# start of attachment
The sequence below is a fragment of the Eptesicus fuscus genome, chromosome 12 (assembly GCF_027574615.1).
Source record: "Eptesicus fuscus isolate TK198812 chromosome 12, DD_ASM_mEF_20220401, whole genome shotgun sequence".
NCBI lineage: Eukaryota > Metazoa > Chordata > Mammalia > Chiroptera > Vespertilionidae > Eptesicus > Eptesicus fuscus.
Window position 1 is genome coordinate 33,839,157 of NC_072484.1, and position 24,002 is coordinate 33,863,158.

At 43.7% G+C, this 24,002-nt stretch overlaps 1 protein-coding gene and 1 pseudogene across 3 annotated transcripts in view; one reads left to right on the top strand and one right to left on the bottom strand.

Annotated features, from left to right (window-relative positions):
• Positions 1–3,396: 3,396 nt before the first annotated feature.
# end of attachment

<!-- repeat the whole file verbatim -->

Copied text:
The sequence below is a fragment of the Eptesicus fuscus genome, chromosome 12 (assembly GCF_027574615.1).
Source record: "Eptesicus fuscus isolate TK198812 chromosome 12, DD_ASM_mEF_20220401, whole genome shotgun sequence".
NCBI lineage: Eukaryota > Metazoa > Chordata > Mammalia > Chiroptera > Vespertilionidae > Eptesicus > Eptesicus fuscus.
Window position 1 is genome coordinate 33,839,157 of NC_072484.1, and position 24,002 is coordinate 33,863,158.

At 43.7% G+C, this 24,002-nt stretch overlaps 1 protein-coding gene and 1 pseudogene across 3 annotated transcripts in view; one reads left to right on the top strand and one right to left on the bottom strand.

Annotated features, from left to right (window-relative positions):
• Positions 1–3,396: 3,396 nt before the first annotated feature.